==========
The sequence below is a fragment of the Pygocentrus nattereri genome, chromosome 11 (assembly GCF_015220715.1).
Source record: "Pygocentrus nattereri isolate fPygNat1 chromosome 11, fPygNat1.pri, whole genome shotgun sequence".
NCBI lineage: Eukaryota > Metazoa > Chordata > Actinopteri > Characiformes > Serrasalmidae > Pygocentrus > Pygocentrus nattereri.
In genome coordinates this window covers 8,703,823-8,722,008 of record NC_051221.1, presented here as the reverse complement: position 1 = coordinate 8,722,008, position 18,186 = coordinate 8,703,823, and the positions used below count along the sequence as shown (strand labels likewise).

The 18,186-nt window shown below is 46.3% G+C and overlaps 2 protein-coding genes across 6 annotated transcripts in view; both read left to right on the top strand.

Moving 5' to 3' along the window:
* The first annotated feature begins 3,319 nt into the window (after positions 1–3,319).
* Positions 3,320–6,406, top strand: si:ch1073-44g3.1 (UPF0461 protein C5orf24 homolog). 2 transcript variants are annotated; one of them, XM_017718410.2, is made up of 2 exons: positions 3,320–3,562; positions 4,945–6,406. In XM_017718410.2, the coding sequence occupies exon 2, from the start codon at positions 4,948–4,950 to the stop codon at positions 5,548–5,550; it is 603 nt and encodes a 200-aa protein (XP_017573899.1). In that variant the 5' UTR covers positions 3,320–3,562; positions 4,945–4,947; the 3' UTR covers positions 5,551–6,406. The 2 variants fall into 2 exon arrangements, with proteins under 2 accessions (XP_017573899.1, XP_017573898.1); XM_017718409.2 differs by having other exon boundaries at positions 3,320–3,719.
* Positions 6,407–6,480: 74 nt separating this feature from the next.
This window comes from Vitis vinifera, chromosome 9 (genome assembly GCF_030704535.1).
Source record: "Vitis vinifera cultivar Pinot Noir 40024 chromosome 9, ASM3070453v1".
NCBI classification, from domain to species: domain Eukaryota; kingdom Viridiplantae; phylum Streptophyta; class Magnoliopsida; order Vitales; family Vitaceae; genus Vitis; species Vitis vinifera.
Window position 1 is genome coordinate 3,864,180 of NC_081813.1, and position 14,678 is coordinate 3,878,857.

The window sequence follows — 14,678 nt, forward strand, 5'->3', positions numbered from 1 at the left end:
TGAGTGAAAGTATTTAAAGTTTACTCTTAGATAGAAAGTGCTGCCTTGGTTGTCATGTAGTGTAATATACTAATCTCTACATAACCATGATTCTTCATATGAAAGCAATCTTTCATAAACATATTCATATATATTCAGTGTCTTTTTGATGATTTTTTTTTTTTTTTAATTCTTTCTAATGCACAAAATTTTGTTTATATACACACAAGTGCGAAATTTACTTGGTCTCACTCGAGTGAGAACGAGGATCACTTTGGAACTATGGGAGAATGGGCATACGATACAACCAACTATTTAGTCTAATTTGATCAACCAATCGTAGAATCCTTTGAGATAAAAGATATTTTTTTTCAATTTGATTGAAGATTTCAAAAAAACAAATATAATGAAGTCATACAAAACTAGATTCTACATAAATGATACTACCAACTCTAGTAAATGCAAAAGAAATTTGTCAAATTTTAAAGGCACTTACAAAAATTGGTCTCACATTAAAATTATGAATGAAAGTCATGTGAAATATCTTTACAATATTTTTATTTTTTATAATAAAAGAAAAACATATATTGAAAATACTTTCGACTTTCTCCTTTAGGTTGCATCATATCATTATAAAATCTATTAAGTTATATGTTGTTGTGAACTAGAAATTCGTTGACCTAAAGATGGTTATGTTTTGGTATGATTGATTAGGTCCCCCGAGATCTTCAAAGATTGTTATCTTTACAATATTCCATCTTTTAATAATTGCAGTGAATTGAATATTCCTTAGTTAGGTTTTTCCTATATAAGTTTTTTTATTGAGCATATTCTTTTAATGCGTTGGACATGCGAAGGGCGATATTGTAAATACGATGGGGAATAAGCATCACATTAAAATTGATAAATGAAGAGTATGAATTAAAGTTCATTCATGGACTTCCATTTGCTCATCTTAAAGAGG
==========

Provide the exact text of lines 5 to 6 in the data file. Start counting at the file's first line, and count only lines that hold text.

The 18,186-nt window shown below is 46.3% G+C and overlaps 2 protein-coding genes across 6 annotated transcripts in view; both read left to right on the top strand.

Moving 5' to 3' along the window: